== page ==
As we're only on a short break, this will be our last full day in Carcassonne. So today we will be buying some last-minute souvenirs, and catching up with some unfinished business. But first, breakfast. Which means very large croissants.
Yes, they were good.
Given the medieval history of Carcassonne, you won't be surprised to learn that many of the gift shops/souvenir shops specialise in medieval merchandise - from full-size suits of armour to chain mail helmets to big replica swords.
For this blogger however, toy cows > all of the above. Meet Joyce.
Joyce is named after faithful travelling companion's recent favourite French singer Joyce Jonathan by the way!
But let's get back to darker, medieval times, as portrayed in not one but two small museums within the Cité. One ticket covers two museums, The Museum of the Inquisition and the Museum of Torture take us back through history, to medieval times and the numerous methods of punishment from those days.
Photography of the vile and gruesome exhibits is banned (which is maybe just as well, as they are so stomach-churning!) however the museum is certainly thought-provoking about the evil which the human race is capable of.
On to something a lot more pleasant now. We had taken the public transport version of the 'petit train' yesterday, and had planned to do the tourist version of it today. But on our way we discover this delightful duo.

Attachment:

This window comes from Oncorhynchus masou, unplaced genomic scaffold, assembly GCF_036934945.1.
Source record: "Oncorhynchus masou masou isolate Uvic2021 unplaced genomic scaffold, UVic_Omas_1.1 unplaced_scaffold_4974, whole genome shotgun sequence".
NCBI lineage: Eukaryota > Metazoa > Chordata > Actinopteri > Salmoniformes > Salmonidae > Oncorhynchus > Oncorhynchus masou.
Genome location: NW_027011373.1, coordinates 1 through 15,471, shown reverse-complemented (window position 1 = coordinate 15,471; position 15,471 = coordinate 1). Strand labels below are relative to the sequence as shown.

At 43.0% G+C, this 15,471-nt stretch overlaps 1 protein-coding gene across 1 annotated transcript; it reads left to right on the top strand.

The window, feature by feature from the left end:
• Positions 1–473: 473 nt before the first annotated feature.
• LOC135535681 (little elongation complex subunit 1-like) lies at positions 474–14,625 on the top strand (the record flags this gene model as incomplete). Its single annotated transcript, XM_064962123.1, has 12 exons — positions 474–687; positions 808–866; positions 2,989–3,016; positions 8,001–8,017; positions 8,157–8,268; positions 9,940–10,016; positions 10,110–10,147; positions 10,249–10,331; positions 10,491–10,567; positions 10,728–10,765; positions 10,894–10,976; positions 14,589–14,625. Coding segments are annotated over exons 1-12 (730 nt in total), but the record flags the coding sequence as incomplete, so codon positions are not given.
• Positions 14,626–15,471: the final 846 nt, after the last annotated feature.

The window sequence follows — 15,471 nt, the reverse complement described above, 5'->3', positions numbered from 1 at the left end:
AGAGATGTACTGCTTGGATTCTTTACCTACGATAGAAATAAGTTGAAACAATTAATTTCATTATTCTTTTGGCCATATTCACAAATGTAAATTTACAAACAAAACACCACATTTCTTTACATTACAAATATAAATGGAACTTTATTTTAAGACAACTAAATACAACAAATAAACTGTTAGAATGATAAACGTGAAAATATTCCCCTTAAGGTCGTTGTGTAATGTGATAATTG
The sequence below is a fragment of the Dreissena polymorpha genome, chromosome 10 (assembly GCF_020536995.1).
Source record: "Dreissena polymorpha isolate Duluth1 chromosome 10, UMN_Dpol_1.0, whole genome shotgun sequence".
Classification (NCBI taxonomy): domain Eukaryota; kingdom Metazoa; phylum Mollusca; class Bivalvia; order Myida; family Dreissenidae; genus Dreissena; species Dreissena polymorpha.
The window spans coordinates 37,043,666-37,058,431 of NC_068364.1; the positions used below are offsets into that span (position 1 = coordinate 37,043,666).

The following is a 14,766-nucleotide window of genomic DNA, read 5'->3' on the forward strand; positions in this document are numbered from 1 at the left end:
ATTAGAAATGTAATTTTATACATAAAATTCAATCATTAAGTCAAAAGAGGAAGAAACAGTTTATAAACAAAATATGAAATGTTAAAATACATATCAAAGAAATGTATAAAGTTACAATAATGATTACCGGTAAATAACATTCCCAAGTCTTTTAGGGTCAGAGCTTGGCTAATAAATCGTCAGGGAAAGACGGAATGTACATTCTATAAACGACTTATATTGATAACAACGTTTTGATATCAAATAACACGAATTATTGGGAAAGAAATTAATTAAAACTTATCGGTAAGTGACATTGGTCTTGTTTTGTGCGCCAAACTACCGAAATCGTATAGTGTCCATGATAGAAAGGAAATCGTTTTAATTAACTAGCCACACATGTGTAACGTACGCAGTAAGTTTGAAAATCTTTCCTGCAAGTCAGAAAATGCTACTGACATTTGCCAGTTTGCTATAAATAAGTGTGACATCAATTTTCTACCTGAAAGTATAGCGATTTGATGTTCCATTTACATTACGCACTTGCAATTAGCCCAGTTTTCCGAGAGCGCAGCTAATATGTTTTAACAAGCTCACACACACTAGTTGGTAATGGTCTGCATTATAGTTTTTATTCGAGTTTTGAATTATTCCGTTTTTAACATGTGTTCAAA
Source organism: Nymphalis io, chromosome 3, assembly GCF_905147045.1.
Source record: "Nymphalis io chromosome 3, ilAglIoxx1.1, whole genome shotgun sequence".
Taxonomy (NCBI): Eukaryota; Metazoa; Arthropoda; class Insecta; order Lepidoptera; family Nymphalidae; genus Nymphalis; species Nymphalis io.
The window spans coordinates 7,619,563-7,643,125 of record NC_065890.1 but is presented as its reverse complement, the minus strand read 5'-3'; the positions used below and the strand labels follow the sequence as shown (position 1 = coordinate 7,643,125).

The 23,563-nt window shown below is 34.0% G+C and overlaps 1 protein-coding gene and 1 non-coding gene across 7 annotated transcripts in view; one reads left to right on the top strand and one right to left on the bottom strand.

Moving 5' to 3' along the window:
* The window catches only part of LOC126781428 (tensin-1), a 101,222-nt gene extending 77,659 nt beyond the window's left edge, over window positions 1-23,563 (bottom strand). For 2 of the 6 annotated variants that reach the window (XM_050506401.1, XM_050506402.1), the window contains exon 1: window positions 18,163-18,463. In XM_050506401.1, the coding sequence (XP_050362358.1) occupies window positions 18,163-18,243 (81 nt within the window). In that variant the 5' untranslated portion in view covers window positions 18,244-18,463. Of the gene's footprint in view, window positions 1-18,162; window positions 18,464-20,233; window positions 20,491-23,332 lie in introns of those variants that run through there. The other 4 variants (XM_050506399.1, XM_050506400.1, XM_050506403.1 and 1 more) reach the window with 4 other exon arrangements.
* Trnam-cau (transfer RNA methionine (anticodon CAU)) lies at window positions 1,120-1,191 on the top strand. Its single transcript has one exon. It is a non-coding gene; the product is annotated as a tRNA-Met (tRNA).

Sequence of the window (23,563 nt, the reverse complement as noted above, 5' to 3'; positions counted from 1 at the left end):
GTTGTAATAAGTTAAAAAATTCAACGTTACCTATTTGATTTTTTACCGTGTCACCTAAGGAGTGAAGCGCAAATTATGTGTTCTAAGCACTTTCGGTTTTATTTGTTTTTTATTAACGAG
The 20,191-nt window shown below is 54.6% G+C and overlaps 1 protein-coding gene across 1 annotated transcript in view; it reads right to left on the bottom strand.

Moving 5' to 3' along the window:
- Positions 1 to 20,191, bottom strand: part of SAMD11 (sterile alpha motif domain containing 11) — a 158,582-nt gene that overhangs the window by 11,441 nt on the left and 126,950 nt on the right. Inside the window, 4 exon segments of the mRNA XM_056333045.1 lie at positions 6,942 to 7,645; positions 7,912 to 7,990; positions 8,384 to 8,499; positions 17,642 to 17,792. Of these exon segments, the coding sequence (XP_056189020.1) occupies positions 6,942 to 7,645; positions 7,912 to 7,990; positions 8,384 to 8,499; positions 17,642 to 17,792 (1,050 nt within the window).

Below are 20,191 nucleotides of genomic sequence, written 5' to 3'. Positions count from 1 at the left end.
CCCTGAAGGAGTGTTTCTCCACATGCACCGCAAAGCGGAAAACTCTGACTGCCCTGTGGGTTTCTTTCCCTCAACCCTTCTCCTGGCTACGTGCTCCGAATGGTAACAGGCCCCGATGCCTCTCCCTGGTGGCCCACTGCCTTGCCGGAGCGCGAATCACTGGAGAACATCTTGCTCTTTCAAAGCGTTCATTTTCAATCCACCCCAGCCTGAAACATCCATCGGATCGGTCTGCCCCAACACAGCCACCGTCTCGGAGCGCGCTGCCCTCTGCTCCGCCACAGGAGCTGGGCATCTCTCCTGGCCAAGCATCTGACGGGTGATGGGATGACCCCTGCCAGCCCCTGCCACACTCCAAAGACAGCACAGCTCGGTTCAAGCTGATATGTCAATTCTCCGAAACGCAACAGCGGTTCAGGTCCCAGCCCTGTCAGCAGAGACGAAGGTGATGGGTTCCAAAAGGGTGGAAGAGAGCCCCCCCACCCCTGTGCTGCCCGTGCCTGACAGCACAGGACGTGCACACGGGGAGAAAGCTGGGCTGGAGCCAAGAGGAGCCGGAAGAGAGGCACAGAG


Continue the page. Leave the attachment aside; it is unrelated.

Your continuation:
Confession time: In all our years of travelling to all those wonderful places, we've never done a horse and carriage ride. Until today, when we take a tour around the perimeter of the citadel. There is also an extremely funny moment during the journey when one of the horses breaks wind. Very loudly. Which greatly appears to our collective senses of humour :D
Just one more mention about the cobbles - I wouldn't recommend that you walk around the Cité in high heels. Comfortable footwear is essential when you're dealing with this...
Some more souvenir shopping this afternoon. I purchase a couple of tapestries (which 2 months later are now framed and hanging on my living room wall) as well as a tablecloth and the usual postcards.
The sadness is beginning to descend as daytime turns into night-time and we get ready for our last night in Carcassonne. It's another beautiful, warm night and we eat our meal outdoors in the shadow of the Chateau.
Just as sangria turned up on many a drinks menu, the proximity of Carcassonne to the Spanish border means one more Spanish culinary treat, gazpacho. However, views vary from restaurant to restaurant about whether the cold soup is still in season in mid to late September. The answer tonight is = it's still in season!
After an enjoyable meal, time for a last look at the Cité. It's Friday night, but the place isn't exactly jumping and it's early closing again. We then however discover this place. Behind the walls is a "secret garden", and it's a hip and happening outdoor bar with dance music pumping through the speakers and a distinctly youthful clientele. Not the kind of place we would normally hang out, but a) we're on holiday, b) it's the last night of our holiday, and c) I want one last sangria. So thank you, Le Bar a Vins.
Tomorrow: we leave Carcassonne.